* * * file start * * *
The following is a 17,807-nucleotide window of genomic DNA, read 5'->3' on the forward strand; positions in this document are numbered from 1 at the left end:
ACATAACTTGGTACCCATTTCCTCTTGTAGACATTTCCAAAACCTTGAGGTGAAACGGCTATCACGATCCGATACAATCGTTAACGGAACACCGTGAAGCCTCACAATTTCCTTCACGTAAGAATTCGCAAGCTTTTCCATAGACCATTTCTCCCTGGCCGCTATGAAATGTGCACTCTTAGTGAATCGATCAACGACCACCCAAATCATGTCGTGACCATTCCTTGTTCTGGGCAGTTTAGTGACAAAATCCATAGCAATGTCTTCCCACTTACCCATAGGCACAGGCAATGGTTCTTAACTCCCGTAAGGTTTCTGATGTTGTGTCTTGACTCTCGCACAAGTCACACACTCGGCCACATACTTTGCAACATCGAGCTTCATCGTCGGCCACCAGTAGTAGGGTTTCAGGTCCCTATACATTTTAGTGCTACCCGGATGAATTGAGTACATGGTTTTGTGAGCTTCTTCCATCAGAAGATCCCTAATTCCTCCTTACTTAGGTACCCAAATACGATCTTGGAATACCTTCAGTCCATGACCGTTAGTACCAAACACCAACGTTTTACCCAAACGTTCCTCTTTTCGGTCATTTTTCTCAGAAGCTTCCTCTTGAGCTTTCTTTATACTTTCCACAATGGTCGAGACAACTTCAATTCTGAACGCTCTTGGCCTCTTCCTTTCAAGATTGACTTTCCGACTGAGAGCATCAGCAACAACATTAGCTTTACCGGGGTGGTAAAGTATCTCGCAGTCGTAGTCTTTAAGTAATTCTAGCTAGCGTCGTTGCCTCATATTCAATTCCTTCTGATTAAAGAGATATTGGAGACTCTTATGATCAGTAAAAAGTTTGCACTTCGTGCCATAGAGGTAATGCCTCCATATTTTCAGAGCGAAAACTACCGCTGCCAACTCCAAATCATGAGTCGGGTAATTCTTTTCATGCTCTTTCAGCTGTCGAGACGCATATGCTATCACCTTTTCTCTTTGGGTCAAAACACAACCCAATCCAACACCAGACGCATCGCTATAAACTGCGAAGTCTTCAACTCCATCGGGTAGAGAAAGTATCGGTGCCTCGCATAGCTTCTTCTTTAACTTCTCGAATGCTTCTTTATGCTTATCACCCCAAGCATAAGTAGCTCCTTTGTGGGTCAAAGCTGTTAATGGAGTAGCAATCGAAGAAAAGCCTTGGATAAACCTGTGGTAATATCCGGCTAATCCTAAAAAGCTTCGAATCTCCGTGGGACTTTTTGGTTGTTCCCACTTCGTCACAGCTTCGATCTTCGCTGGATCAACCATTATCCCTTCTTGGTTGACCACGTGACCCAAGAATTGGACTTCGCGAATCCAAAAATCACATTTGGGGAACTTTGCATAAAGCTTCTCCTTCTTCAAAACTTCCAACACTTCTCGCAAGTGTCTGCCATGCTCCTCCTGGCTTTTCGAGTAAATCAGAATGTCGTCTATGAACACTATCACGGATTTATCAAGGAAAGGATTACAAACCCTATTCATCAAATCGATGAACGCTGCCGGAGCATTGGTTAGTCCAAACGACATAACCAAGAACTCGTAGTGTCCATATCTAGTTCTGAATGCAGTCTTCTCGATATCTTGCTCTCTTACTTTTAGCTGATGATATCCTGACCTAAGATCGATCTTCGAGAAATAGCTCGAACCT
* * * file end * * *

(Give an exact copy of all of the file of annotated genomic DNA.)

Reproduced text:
The following is a 17,807-nucleotide window of genomic DNA, read 5'->3' on the forward strand; positions in this document are numbered from 1 at the left end:
ACATAACTTGGTACCCATTTCCTCTTGTAGACATTTCCAAAACCTTGAGGTGAAACGGCTATCACGATCCGATACAATCGTTAACGGAACACCGTGAAGCCTCACAATTTCCTTCACGTAAGAATTCGCAAGCTTTTCCATAGACCATTTCTCCCTGGCCGCTATGAAATGTGCACTCTTAGTGAATCGATCAACGACCACCCAAATCATGTCGTGACCATTCCTTGTTCTGGGCAGTTTAGTGACAAAATCCATAGCAATGTCTTCCCACTTACCCATAGGCACAGGCAATGGTTCTTAACTCCCGTAAGGTTTCTGATGTTGTGTCTTGACTCTCGCACAAGTCACACACTCGGCCACATACTTTGCAACATCGAGCTTCATCGTCGGCCACCAGTAGTAGGGTTTCAGGTCCCTATACATTTTAGTGCTACCCGGATGAATTGAGTACATGGTTTTGTGAGCTTCTTCCATCAGAAGATCCCTAATTCCTCCTTACTTAGGTACCCAAATACGATCTTGGAATACCTTCAGTCCATGACCGTTAGTACCAAACACCAACGTTTTACCCAAACGTTCCTCTTTTCGGTCATTTTTCTCAGAAGCTTCCTCTTGAGCTTTCTTTATACTTTCCACAATGGTCGAGACAACTTCAATTCTGAACGCTCTTGGCCTCTTCCTTTCAAGATTGACTTTCCGACTGAGAGCATCAGCAACAACATTAGCTTTACCGGGGTGGTAAAGTATCTCGCAGTCGTAGTCTTTAAGTAATTCTAGCTAGCGTCGTTGCCTCATATTCAATTCCTTCTGATTAAAGAGATATTGGAGACTCTTATGATCAGTAAAAAGTTTGCACTTCGTGCCATAGAGGTAATGCCTCCATATTTTCAGAGCGAAAACTACCGCTGCCAACTCCAAATCATGAGTCGGGTAATTCTTTTCATGCTCTTTCAGCTGTCGAGACGCATATGCTATCACCTTTTCTCTTTGGGTCAAAACACAACCCAATCCAACACCAGACGCATCGCTATAAACTGCGAAGTCTTCAACTCCATCGGGTAGAGAAAGTATCGGTGCCTCGCATAGCTTCTTCTTTAACTTCTCGAATGCTTCTTTATGCTTATCACCCCAAGCATAAGTAGCTCCTTTGTGGGTCAAAGCTGTTAATGGAGTAGCAATCGAAGAAAAGCCTTGGATAAACCTGTGGTAATATCCGGCTAATCCTAAAAAGCTTCGAATCTCCGTGGGACTTTTTGGTTGTTCCCACTTCGTCACAGCTTCGATCTTCGCTGGATCAACCATTATCCCTTCTTGGTTGACCACGTGACCCAAGAATTGGACTTCGCGAATCCAAAAATCACATTTGGGGAACTTTGCATAAAGCTTCTCCTTCTTCAAAACTTCCAACACTTCTCGCAAGTGTCTGCCATGCTCCTCCTGGCTTTTCGAGTAAATCAGAATGTCGTCTATGAACACTATCACGGATTTATCAAGGAAAGGATTACAAACCCTATTCATCAAATCGATGAACGCTGCCGGAGCATTGGTTAGTCCAAACGACATAACCAAGAACTCGTAGTGTCCATATCTAGTTCTGAATGCAGTCTTCTCGATATCTTGCTCTCTTACTTTTAGCTGATGATATCCTGACCTAAGATCGATCTTCGAGAAATAGCTCGAACCT